Thursday, August 10, 2017

John Elderkin and ¡Moonbeams No Mas!

 
John Elderkin and ¡Moonbeams No Mas! - The Fall and Rise of John Elderkin and ¡Moonbeams No Mas! 


You won’t hear another release like this in 2017. John Elderkin has surrounded himself with a cadre of top shelf of North Carolina indie musicians, a virtual all-star roster of regional talent, in order to pull off this sprawling seventeen song collection entitled The Fall and Rise of John Elderkin and ¡Moonbeams No Mas! and they are more than capable of aiding him in realizing his wild ambitions. This is a tribute of sorts and testament to the effect David Bowie’s The Rise and Fall of Ziggy Stardust exerted over Elderkin’s imagination, but it is also a monumental riff on that classic album that finds Elderkin re-envisioning its impact on him with a distinctive individual artistic point of view that moves this far away from mere imitation. It’s a collection rich with characterizations, a love for the musician’s life coupled with some jaundiced humor at its pratfalls, and undeniably intelligent from first note to last. 
 
The first full song on the album, “We Waited Five Years”, is one of the album’s direct references to Ziggy Stardust and embodies the aforementioned wont of Elderkin’s songwriting to mix pathos with dashes of smirking humor. A truly singular voice comes from this recording – it bears some marks of modern influences, but everything is so seamlessly transmuted through Elderkin’s personality that it renders such observations mute or meaningless. “Song for David Bowie” might prompt some listeners to believe it’s another in a long line of heavy handed, but well meant, tributes to the Thin White Duke, but this song takes on a much larger scope beyond merely paying Bowie his due and patiently unfolds into something quite memorable. It confines itself to acoustic guitar and vocals for much of its duration before expanding in the second half to include electric guitars and forceful, slightly uptempo drumming. “Gather Your Strength” has some gritty electric guitar and a steady march tempo with Elderkin’s relatively sweet, clean vocals offsetting the dissonance from the instruments.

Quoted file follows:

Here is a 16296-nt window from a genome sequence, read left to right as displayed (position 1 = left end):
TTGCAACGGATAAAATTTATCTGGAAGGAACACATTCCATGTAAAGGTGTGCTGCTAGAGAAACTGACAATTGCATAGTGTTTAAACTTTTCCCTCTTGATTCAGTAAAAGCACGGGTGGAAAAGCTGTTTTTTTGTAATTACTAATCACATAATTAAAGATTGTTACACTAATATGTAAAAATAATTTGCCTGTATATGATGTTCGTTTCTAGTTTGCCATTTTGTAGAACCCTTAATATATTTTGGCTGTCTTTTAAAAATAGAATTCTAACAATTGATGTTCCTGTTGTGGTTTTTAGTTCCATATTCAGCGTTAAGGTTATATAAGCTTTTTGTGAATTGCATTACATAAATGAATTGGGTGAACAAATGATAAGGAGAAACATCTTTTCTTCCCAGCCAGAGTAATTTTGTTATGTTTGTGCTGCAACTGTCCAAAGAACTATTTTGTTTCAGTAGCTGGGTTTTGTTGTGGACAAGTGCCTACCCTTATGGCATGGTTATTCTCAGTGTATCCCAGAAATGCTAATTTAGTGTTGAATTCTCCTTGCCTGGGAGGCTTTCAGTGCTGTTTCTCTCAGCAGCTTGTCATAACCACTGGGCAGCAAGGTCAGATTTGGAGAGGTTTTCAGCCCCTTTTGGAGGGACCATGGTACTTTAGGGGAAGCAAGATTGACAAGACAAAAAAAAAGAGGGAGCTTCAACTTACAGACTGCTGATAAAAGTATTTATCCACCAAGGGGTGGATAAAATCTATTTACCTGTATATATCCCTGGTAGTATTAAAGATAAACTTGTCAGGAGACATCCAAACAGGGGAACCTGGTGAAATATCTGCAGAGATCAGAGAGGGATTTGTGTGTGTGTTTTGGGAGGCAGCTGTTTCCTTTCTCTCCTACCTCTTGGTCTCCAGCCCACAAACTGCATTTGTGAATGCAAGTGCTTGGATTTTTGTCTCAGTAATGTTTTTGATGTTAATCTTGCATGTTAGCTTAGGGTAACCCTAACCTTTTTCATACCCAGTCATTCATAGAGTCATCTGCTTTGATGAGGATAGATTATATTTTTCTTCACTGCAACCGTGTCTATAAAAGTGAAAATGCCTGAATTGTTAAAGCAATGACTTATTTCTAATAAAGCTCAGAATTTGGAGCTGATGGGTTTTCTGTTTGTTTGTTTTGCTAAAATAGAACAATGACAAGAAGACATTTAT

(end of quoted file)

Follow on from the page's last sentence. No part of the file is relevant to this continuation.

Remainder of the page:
“Don’t Look Straight Into the Sun” is, arguably, the most guitar heavy song on the album and features some particularly blazing axe work in the second half. It has an ambitious scope that finds Elderkin and his collaborators moving through an assortment of textures and tempos as well as including more of the evocative lyrical content that contributes to this being such a memorable release. “Get Back in the Van” is a band on the road song quite unlike you’ve likely heard before and has one of the best opening lines of any track on the album. Elderkin’s vocal gets over the storytelling aspects of the song in a gripping way that ensures even listeners who have never been in a band will relate to its sentiments. There are two instrumentals, “Teletar” and “A Trip to the Moon”, that set up the album’s climatic number “Give Me Your Hands”. It’s a surprisingly low-fi conclusion to a grandiose album and has the same hazy, dream-like ambiance defining many of the other tracks. It ends the release on a satisfying note and ties everything in quite nicely. This is, as the review began, a truly unique release unlike anything else you’ve heard in recent history and well worth your time and money.